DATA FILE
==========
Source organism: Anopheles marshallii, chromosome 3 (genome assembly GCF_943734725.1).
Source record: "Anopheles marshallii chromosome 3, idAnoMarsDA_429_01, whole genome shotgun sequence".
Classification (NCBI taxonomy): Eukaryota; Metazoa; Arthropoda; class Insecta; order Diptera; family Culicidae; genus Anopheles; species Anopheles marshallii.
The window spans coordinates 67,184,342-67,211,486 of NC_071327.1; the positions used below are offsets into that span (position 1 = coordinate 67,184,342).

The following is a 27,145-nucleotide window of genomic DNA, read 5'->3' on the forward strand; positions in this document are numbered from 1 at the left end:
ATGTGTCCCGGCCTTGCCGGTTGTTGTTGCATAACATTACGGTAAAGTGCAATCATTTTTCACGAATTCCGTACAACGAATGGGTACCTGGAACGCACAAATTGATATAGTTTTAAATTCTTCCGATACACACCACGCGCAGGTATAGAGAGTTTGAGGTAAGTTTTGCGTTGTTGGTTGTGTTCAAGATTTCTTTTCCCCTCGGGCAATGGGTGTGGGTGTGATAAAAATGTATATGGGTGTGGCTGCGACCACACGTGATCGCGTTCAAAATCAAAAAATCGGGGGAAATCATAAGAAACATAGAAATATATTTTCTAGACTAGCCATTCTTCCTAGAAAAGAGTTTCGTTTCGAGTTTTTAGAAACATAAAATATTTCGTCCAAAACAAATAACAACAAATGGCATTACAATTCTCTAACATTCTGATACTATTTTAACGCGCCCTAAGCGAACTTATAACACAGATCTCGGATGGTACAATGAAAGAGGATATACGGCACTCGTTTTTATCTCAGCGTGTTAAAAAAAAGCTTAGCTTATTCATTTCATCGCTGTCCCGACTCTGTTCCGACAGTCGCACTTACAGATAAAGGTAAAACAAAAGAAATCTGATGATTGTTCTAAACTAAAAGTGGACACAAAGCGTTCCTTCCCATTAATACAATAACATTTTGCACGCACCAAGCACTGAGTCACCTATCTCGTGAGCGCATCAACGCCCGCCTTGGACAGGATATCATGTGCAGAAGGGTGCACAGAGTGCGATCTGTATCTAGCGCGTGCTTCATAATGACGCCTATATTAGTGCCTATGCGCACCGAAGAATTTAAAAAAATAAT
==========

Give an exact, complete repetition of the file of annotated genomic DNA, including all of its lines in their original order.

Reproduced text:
Source organism: Anopheles marshallii, chromosome 3 (genome assembly GCF_943734725.1).
Source record: "Anopheles marshallii chromosome 3, idAnoMarsDA_429_01, whole genome shotgun sequence".
Classification (NCBI taxonomy): Eukaryota; Metazoa; Arthropoda; class Insecta; order Diptera; family Culicidae; genus Anopheles; species Anopheles marshallii.
The window spans coordinates 67,184,342-67,211,486 of NC_071327.1; the positions used below are offsets into that span (position 1 = coordinate 67,184,342).

The following is a 27,145-nucleotide window of genomic DNA, read 5'->3' on the forward strand; positions in this document are numbered from 1 at the left end:
ATGTGTCCCGGCCTTGCCGGTTGTTGTTGCATAACATTACGGTAAAGTGCAATCATTTTTCACGAATTCCGTACAACGAATGGGTACCTGGAACGCACAAATTGATATAGTTTTAAATTCTTCCGATACACACCACGCGCAGGTATAGAGAGTTTGAGGTAAGTTTTGCGTTGTTGGTTGTGTTCAAGATTTCTTTTCCCCTCGGGCAATGGGTGTGGGTGTGATAAAAATGTATATGGGTGTGGCTGCGACCACACGTGATCGCGTTCAAAATCAAAAAATCGGGGGAAATCATAAGAAACATAGAAATATATTTTCTAGACTAGCCATTCTTCCTAGAAAAGAGTTTCGTTTCGAGTTTTTAGAAACATAAAATATTTCGTCCAAAACAAATAACAACAAATGGCATTACAATTCTCTAACATTCTGATACTATTTTAACGCGCCCTAAGCGAACTTATAACACAGATCTCGGATGGTACAATGAAAGAGGATATACGGCACTCGTTTTTATCTCAGCGTGTTAAAAAAAAGCTTAGCTTATTCATTTCATCGCTGTCCCGACTCTGTTCCGACAGTCGCACTTACAGATAAAGGTAAAACAAAAGAAATCTGATGATTGTTCTAAACTAAAAGTGGACACAAAGCGTTCCTTCCCATTAATACAATAACATTTTGCACGCACCAAGCACTGAGTCACCTATCTCGTGAGCGCATCAACGCCCGCCTTGGACAGGATATCATGTGCAGAAGGGTGCACAGAGTGCGATCTGTATCTAGCGCGTGCTTCATAATGACGCCTATATTAGTGCCTATGCGCACCGAAGAATTTAAAAAAATAAT